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  Info on Epipremnum spp.
From: "Peter Boyce" boyce at pothos.demon.co.uk> on 2001.06.20 at 19:51:40(6772)

Then it is still only a rumor as
far as you know? I mean, if aureum is a cultivar of E.
pinnatum, then it's the same plant basically? Not quite that straightforward (is
it ever!). For a long time the status of E. aureum was problematic. It was
eventually laid to rest by being made a cv. of the widespread and highly
polymorphic E. pinnatum. This is the stance (with the caveats that you have now
read) I took when I published my account of Epipremnum in West and Central
Malesia a few years back. However, since then I have been working on Epipremnum
in East Malesia and the Pacific. There is a plant, E. mooreense, describe from
the Pacific that was long considered to be a distinct species. During a visit to
Paris Herbarium late in 1998 I came across the type specimen on E. mooreense
(collected from a remote island mountain, not in a cultivated place) and lo and
behold, it is identical with the thing we call cv. Aureum. In my opinion E.
mooreense is the same species as E. aureum and is DIFFERENT from E. pinnatum on
the characters I outline in my paper. The earliest name for the species is E.

From: "Julius Boos" ju-bo at email.msn.com> on 2001.06.21 at 16:00:32(6781)
-----Original Message-----From:
Peter Boyce To:
Multiple recipients of list AROID-L Date:
Wednesday, June 20, 2001 3:57 PMSubject: Re: Info on
Epipremnum spp.
Dear Pete,

An amazing stroke of 'luck', the kind of story
I enjoy! Are the leaves of E. mooreenense 'variegated' as is E.
aurium, or do the specimens of each plant just match exactly in

I`m still looking for fertile material of E.
aurium here in Florida for you, but as of yet have not been lucky enough to
be present when someone fells a huge pine tree covered with the
stuff! 'Way up there' one can sometimes see what look to
be a bloom or two on 'leads' that come away from the main growth and hang
pendant, but they are way too high to collect without cutting down the
entire pine tree!

I`d love a copy of both your old and new
papers if/when they become available.



From: "Wilbert Hetterscheid" hetter at worldonline.nl> on 2001.06.21 at 16:03:22(6792)
And now some hardcore cultonomy to try and solve this problem:

In order to maintain the well-known cultivarname Epipremnum 'Aureum'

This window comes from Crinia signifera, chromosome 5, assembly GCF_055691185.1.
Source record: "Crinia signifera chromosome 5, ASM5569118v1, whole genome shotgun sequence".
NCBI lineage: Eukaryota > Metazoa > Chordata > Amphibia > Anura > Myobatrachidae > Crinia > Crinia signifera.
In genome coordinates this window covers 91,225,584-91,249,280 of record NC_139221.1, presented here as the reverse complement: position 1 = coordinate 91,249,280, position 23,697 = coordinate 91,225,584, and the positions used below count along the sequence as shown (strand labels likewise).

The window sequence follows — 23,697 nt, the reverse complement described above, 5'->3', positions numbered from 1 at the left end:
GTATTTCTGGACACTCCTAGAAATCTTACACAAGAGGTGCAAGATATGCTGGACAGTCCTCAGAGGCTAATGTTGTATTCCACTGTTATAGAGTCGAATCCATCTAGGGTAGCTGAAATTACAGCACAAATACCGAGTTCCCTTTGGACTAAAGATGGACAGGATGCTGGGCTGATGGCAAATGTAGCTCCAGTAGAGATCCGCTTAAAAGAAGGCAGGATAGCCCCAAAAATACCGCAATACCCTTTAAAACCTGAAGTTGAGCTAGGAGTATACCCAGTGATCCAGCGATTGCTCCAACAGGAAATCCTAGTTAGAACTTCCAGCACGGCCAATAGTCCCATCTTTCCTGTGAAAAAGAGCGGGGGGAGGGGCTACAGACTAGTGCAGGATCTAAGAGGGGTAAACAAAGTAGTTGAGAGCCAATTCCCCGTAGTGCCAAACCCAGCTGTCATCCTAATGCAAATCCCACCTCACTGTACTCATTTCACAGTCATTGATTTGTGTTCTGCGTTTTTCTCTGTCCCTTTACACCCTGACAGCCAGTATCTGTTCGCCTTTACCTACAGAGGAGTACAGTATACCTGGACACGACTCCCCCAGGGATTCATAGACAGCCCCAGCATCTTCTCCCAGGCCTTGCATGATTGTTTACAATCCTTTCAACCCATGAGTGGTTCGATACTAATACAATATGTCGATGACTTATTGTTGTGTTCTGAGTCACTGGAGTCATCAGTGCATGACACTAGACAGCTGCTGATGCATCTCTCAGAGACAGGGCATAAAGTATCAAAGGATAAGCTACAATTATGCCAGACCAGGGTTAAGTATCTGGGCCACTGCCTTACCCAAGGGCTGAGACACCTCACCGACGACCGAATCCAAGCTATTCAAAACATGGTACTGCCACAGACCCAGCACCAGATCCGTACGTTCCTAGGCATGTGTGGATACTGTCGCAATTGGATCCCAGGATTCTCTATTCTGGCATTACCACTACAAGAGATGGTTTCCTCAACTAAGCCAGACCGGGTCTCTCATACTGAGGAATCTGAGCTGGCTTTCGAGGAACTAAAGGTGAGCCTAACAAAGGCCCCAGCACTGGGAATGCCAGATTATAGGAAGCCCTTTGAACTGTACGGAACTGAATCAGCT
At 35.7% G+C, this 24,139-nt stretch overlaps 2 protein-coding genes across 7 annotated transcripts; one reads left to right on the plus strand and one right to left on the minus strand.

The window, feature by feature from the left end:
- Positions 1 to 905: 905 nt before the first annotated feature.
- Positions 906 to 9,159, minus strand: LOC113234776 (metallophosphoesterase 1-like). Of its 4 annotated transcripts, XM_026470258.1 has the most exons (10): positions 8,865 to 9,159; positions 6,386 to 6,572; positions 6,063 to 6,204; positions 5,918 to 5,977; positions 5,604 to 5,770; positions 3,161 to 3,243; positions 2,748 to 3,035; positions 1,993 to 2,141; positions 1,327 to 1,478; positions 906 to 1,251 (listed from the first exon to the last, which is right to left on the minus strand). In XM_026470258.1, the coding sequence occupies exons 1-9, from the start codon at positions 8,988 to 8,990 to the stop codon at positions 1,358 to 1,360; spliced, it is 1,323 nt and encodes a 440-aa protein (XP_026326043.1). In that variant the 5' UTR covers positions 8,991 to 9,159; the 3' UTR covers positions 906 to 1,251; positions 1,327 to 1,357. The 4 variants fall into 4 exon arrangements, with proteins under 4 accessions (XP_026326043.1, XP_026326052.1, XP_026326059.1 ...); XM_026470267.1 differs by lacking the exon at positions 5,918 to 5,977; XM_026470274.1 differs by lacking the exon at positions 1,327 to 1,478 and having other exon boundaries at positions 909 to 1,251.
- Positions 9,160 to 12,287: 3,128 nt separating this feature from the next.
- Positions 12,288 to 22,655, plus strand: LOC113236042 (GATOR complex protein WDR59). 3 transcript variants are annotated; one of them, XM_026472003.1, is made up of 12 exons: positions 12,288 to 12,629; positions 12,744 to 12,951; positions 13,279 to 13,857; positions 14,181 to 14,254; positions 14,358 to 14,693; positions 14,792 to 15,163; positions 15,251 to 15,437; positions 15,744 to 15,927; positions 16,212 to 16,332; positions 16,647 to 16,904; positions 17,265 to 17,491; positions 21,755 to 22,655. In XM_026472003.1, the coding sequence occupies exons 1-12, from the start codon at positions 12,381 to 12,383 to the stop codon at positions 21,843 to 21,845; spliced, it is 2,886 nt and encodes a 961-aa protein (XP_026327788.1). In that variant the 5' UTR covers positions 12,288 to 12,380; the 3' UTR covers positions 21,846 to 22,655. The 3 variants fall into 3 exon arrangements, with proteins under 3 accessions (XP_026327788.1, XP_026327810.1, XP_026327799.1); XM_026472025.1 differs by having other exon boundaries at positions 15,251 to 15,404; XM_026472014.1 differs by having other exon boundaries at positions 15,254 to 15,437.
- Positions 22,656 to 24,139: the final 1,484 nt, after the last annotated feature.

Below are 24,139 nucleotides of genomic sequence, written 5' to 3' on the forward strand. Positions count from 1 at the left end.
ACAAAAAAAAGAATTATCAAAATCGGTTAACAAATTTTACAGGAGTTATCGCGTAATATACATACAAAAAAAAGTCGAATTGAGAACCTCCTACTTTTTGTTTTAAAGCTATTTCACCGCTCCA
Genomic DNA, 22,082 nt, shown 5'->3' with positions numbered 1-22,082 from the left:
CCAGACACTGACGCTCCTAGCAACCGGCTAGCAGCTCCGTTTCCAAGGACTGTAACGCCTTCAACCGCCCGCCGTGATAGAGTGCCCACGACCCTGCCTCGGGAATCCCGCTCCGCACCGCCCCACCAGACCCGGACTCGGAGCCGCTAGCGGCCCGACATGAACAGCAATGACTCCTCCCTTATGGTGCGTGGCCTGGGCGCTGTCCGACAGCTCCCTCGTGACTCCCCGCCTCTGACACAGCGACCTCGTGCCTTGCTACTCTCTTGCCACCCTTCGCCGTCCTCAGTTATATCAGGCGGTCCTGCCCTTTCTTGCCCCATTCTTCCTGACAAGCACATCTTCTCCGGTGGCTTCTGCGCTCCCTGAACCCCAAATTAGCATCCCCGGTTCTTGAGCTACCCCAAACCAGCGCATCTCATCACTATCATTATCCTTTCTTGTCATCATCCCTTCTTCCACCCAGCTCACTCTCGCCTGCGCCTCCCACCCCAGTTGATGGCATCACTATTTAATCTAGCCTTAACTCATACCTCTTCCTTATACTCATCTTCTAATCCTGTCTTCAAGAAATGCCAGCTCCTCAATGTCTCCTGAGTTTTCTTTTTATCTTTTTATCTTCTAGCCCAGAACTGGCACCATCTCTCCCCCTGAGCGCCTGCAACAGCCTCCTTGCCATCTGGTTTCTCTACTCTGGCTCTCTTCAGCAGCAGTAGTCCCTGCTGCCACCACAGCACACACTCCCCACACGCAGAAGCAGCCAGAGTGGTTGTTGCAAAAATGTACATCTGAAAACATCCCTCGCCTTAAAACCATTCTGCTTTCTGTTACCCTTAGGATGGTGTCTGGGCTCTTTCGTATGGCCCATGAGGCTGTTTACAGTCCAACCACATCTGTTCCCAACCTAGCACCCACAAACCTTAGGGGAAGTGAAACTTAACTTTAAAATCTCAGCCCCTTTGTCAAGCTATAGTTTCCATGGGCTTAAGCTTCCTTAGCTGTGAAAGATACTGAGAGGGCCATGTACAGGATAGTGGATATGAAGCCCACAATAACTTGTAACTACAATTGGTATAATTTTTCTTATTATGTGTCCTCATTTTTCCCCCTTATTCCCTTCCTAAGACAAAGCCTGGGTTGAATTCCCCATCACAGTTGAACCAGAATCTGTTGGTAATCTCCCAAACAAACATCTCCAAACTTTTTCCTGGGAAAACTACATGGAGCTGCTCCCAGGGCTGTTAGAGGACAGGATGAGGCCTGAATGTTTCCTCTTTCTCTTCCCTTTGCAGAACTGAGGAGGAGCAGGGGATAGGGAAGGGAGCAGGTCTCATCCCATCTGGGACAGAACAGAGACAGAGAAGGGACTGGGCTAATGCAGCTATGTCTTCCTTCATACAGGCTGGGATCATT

(whether this belongs to E. pinnatum or not is actually not essential in the
nomenclature of cultivars!!!), we could urge Peter to conserve the name E.
mooreense against E. aureum, so that the cultivar name 'Aureum' may keep on
keeping its well-known status. Howse zat for a practical solution?

Another "solution" would be to have the species E. aurem AND a cultivar
'Aureum' of that same species..... Somehow that doesn't sound ideal.

Wilbert (sticking his nose in climbing aroids for the first

From: "Peter Boyce" boyce at pothos.demon.co.uk> on 2001.06.21 at 20:10:07(6801)

Suits me admirably. I am certainly not happy with the having to call the
species in Moorea E. aureum since the type of E. mooreense is the 'green
form' of cv. Aureum.


From: "Peter Boyce" boyce at pothos.demon.co.uk> on 2001.06.21 at 20:10:57(6803)
Hi Julius

Thanks for continuing to look for flowering 'E.
aureum' - much appreciated. For those who only know 'E. aureum' as a small
creeper, the adult plant can climb to over 20 m and has leaves up to 1 m long on
leaf stalks another 1 m long. It is a BIG plant.

The type specimen of E. mooreense is not
variegated. When I said in my earlier email that it is identical with E. aureum
I meant in leaf shape and lack of lots of divisions.

Epipremnum paper. I will happily send you a copy
of the the East Malesian and Pacific account when it's published. I will also
check to see if I have any off-prints of the West & Central Malesian paper
left. If so, I'll mail you one. If not, I'll get a photocopy made and mail

From: magrysbo at shu.edu on 2001.06.22 at 05:24:31(6827)
dun-DUN-Dun-dun dun-DUN-Dun-dun (the theme from "Jaws") - MAYBE ITS A

"Wilbert Hetterscheid" @mobot.org on 06/21/2001

From: "Wilbert Hetterscheid" hetter at worldonline.nl> on 2001.06.22 at 16:04:03(6834)

hey, when you use "Willie" on me, you shouldn't do that in public. Who knows
what people might think....... :-)

Anyway, it would be a challenge to try and get a species name conserved for
reasons of one of its cultivars otherwise getting a confused name.


From: Denis denis at skg.com> on 2001.07.03 at 05:50:31(6948)

I wholeheartedly agree with the need for exact taxanomic nomenclature in
the case of Epipremnum mooreense'Aureum'(or is it E. aureum 'Aureum').
My problem is that as a Wholesale producer of tropical foliage plants I
can not always fit the whole correct name into the slot provided in my